I must have texted a dozen people. Easily a dozen. No one, though, wanted to go to Roller Derby. This is partially my fault--I didn't let enough people know about it early enough and I didn't realize that this would be the last game I could go to this summer. But I had just met with M. nee M., who went to UT for her grad work and now is married with two wonderful daughters, and we discussed living the full life, so I decided I could go all by myself.
So I took myself on a Saturday date.
First I went to the library to return a book. Then I took a lovely long walk down to the convention center (read: was deceived by Google Maps as to its proximity). But on my way I ran into some British tourists, which reminded me to be a tourist in my own city. I witnessed a rally on the steps of the Capital. I read the historical markers. I wandered downtown to flat track derby.It was less like Whip It and more like a cute, minor-league baseball game. People chatted with their beers. Little kids ran around the bleachers. The husbands of the Hell Marys (punch-punch-punch-Hell, yeah!) all had "Widower" t-shirts, vuvuzelas, and homemade signs for their sweeties. The derby girls themselves we all having a good time. They were a physiognomically diverse group, but all seemed to have fairly respectable jobs. In fact, they were celebrating teachers that night and several of the players were elementary teachers themselves. For their tough names most of them behaved just like rec-level athletes--competitive, team-oriented, but rule-abiding and fun. Of course the best part of derby is choosing your name. I got to watch Smarty Pants (jersey number 4.0), Skank (jersey number C34), and Acute Angel (jersey number < 90*). And then I bought a t-shirt.
Of course they had a electronic musician in a bear suit. Also, free Soy Joys. So really, an Austin original. But I was getting kind of tired and I wanted to walk home before it got dark so, not having to wait for anyone else, I left when I felt like it.
Walking back down 6th street, I saw plenty of evidence as to the Republic of Texas biker rally. Turns out that 6th street bars appeal to biker clubs. For dinner I went to Pita Pit. Turns out Pita Pit doesn't appeal to biker clubs. The teenagers there said things had been kind of slow. "We're bringing a fly back to life," the older black kid said when I ask him about some excited comments he had made to the skinny little white kid with the faintly purple streaks in his hair. The purple-haired pierced kid explained to me that if you drowned a fly, you could bring it back to life by covering it in salt. "Makes you wonder," he said philosophically, "if they really drowned." They were such eager naturalists and made my black-bean whole-wheat pita with such relish that I couldn't help telling them that you can make a fly buzz around in circles if you tear off one of the very small halteres on the back. Perhaps it will lead only to further cruelty, but their enthusiasm for learning made up for any fouls to come.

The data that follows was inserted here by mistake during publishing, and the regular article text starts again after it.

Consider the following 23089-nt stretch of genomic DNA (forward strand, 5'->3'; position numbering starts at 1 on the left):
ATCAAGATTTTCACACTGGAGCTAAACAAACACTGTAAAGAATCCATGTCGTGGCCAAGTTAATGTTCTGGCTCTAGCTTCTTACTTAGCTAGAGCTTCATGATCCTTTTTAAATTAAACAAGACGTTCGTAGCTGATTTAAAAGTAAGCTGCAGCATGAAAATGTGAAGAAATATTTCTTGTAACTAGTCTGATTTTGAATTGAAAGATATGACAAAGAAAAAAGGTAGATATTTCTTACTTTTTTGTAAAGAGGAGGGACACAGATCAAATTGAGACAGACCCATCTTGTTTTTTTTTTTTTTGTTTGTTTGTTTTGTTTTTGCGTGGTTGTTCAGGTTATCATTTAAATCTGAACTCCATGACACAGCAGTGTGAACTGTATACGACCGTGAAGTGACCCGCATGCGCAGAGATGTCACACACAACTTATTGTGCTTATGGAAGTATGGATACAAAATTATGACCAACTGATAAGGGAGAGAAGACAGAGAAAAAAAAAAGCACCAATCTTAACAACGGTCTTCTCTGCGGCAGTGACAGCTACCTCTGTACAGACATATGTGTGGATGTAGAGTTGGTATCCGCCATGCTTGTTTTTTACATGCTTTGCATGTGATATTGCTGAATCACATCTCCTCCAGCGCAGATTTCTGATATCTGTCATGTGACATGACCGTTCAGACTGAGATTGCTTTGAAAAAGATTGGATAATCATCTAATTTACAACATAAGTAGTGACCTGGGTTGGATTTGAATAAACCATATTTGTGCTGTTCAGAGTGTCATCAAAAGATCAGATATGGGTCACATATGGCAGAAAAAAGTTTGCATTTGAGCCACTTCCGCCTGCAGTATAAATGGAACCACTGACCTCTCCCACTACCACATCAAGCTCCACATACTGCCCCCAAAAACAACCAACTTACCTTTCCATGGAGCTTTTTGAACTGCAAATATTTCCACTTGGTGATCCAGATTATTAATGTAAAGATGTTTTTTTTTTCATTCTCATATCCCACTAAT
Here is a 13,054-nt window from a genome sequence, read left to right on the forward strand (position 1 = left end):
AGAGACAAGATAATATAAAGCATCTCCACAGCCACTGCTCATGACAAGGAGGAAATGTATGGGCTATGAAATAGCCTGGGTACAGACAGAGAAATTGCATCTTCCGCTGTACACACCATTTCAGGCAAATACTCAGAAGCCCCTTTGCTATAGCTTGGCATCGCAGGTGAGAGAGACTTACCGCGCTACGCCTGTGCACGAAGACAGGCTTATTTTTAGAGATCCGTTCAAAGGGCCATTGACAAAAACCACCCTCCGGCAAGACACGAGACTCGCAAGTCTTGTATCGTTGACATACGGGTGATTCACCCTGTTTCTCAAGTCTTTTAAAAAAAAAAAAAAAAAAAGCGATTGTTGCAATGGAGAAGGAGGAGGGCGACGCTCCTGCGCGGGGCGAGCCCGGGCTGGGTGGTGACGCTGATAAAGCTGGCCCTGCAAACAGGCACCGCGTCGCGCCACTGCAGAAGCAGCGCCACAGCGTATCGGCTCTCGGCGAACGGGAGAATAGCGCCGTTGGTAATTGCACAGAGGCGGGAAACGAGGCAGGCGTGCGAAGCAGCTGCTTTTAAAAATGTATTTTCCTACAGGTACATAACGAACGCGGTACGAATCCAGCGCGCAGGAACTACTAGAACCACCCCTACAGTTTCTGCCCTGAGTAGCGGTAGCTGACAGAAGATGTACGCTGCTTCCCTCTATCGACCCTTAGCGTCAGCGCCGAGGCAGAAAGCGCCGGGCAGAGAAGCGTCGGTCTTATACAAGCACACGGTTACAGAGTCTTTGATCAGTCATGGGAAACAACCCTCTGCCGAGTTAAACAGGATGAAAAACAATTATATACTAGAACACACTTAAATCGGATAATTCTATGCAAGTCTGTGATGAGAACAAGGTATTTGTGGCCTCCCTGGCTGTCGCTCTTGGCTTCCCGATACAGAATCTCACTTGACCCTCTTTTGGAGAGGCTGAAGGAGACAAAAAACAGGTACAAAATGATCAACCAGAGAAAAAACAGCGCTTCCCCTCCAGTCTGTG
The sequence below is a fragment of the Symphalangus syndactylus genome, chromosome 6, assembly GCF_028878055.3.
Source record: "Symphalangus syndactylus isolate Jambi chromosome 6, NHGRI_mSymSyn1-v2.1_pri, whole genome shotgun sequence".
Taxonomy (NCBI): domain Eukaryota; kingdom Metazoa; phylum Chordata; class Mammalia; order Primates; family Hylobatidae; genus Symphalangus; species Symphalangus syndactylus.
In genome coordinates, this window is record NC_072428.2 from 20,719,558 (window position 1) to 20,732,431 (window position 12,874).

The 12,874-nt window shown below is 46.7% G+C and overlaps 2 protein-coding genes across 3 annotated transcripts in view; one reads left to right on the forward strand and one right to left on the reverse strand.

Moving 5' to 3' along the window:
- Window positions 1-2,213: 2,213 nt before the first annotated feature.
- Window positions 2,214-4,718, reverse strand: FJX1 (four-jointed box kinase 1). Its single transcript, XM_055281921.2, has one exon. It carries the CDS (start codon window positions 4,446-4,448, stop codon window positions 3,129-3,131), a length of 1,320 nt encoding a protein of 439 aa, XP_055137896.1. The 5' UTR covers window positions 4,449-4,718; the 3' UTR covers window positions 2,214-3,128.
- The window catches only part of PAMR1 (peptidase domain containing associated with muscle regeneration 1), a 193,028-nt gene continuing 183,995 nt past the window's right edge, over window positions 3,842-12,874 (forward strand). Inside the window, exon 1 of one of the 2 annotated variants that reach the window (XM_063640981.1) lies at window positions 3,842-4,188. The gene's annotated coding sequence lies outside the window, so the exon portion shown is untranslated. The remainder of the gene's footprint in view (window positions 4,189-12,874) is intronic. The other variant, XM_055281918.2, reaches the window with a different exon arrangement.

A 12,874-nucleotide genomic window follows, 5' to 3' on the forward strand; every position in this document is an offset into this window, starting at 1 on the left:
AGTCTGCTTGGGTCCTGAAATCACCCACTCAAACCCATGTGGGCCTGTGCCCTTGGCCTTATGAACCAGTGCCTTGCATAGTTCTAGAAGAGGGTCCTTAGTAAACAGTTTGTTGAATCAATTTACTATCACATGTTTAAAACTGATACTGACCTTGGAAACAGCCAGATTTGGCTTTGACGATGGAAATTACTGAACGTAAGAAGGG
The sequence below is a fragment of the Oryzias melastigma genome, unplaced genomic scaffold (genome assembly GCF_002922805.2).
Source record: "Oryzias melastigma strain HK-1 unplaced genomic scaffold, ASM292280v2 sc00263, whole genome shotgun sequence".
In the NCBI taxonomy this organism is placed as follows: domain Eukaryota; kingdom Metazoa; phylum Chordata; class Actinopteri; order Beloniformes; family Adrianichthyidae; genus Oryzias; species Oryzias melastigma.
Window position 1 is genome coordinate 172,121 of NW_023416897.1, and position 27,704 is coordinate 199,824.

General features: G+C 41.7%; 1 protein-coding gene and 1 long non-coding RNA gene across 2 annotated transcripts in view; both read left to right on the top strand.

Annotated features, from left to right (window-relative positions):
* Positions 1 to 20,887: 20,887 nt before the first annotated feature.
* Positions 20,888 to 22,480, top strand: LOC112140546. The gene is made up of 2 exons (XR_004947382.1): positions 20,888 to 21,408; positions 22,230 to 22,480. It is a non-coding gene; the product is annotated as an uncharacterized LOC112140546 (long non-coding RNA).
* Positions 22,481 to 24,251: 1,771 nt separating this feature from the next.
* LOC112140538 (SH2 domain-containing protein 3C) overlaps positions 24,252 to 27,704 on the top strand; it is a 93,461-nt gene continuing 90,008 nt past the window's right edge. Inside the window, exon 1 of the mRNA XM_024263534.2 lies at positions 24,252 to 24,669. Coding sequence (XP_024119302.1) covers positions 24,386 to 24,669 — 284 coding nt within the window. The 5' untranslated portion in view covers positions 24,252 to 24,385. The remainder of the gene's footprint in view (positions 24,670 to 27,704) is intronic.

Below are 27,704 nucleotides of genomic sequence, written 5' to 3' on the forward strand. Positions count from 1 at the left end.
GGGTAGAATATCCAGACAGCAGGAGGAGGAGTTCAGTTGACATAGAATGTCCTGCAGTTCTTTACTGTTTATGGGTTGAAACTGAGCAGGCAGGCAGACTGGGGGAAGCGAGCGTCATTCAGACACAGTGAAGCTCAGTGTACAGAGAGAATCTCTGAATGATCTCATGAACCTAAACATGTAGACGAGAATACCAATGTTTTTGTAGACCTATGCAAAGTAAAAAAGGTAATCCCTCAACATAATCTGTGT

So I took my pita and ate on my route back to the car. The light, by now, was truly lovely.
That was not the most magical thing of the day, though. The most magical was seeing a white squirrel.In UT lore, if you see a white squirrel on your way to take a test, you'll pass, even if you didn't study at all. It's the last resort of the indolent student. I don't have any tests, but I'm holding on to this picture for later.
I had an awful good time by myself. Could have been better with others, of course, but I wouldn't have given this evening up at all. One of the people I texted texted back that he had been on a date. I was almost hurt, but then I thought, "If I hadn't gone to the derby and just stayed home watching a movie, he would have gone on that date anyway." Hmm. cf previous post, I guess.